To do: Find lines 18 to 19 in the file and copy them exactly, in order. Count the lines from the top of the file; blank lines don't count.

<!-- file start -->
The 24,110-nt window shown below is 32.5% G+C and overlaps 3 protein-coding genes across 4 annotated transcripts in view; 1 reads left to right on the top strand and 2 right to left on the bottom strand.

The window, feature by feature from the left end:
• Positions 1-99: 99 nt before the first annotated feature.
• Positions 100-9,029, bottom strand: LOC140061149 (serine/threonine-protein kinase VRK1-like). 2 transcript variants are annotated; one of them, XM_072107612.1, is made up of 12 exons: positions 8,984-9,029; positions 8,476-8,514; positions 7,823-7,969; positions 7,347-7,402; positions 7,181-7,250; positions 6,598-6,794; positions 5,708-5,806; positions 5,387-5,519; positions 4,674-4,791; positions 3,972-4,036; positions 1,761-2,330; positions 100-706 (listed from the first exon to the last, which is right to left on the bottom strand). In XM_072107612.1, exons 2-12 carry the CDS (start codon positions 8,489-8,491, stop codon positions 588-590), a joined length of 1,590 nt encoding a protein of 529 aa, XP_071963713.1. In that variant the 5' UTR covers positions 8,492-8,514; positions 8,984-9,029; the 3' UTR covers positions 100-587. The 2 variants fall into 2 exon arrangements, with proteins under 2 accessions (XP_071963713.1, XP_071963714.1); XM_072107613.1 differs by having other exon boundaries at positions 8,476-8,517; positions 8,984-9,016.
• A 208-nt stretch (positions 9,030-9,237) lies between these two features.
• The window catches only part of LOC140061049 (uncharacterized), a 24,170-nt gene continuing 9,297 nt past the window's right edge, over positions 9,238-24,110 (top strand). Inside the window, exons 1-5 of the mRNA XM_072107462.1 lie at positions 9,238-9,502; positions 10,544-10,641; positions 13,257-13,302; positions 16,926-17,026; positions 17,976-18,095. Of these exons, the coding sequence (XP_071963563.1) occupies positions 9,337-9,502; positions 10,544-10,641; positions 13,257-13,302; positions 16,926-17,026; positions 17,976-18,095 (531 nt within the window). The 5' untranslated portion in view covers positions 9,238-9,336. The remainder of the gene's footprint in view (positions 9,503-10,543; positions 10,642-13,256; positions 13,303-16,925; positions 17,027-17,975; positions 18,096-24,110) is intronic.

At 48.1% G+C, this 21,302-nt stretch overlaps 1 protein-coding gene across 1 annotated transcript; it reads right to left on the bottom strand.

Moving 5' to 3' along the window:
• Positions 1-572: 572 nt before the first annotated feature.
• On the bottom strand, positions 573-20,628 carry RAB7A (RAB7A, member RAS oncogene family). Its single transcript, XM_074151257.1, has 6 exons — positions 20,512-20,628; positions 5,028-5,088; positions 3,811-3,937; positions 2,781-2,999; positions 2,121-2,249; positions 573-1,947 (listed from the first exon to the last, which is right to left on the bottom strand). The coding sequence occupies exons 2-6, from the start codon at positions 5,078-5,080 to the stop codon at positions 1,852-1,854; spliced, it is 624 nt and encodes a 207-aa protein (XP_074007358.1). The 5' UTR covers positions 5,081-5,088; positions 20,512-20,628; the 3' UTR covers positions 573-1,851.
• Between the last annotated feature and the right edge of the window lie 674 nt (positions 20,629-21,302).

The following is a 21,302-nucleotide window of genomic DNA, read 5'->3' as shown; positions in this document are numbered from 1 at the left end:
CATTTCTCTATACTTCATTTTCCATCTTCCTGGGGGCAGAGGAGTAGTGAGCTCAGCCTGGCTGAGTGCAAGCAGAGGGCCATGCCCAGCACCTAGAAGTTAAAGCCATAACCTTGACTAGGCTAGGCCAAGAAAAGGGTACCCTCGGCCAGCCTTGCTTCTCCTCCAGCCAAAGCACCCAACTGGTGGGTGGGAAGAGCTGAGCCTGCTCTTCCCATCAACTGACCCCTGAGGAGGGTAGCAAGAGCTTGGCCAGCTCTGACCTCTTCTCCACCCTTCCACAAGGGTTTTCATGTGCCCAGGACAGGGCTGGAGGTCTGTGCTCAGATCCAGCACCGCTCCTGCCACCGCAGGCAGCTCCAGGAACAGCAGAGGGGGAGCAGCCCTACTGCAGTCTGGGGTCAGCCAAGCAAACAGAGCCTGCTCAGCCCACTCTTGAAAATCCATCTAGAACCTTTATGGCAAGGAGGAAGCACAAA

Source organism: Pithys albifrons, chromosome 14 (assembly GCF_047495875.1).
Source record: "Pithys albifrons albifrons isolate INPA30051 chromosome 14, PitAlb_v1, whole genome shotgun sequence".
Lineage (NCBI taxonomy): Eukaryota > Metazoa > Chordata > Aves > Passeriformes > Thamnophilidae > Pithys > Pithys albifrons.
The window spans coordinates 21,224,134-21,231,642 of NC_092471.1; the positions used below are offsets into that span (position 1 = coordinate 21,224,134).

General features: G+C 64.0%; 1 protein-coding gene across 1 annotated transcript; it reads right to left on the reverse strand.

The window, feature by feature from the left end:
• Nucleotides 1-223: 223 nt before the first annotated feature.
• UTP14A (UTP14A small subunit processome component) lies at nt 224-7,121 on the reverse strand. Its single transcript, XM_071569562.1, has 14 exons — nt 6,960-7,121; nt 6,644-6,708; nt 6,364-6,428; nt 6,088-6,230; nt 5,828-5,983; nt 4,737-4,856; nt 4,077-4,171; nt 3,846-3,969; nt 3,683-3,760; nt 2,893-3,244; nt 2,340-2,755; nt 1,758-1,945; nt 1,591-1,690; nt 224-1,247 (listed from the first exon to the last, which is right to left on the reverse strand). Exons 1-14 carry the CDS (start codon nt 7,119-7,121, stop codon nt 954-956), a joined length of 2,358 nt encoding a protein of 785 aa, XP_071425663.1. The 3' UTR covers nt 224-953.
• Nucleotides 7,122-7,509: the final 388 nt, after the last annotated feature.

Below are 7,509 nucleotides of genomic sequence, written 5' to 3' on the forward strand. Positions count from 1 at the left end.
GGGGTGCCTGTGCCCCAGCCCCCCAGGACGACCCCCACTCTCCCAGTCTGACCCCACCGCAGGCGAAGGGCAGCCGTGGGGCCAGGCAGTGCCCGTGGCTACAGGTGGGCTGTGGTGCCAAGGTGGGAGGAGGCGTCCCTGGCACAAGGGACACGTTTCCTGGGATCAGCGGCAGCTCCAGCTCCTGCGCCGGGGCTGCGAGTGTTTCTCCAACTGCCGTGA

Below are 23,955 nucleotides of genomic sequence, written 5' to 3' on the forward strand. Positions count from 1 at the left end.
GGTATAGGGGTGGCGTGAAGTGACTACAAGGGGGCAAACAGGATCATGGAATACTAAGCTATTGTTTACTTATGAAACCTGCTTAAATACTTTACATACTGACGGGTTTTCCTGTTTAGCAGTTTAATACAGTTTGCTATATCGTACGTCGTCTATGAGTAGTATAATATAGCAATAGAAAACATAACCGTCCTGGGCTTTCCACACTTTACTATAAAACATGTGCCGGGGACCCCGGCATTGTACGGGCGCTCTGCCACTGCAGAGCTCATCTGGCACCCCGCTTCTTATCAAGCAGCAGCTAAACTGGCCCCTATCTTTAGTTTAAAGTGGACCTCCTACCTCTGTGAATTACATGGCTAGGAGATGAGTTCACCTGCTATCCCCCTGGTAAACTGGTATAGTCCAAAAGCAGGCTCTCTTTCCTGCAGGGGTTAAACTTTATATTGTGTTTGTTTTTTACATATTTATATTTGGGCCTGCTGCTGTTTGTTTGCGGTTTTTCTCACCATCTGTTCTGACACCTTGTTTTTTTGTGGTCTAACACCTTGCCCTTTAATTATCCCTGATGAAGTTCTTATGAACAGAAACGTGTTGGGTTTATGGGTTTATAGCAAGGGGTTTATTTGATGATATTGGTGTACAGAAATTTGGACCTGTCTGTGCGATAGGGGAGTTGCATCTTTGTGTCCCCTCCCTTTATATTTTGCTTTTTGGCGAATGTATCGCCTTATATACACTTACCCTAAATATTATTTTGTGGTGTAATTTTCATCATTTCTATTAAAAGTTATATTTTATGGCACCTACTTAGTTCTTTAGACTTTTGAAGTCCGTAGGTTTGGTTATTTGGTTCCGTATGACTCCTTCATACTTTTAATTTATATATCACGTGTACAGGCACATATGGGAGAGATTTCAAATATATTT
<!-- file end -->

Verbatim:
General features: G+C 64.0%; 1 protein-coding gene across 1 annotated transcript; it reads right to left on the reverse strand.

The window, feature by feature from the left end: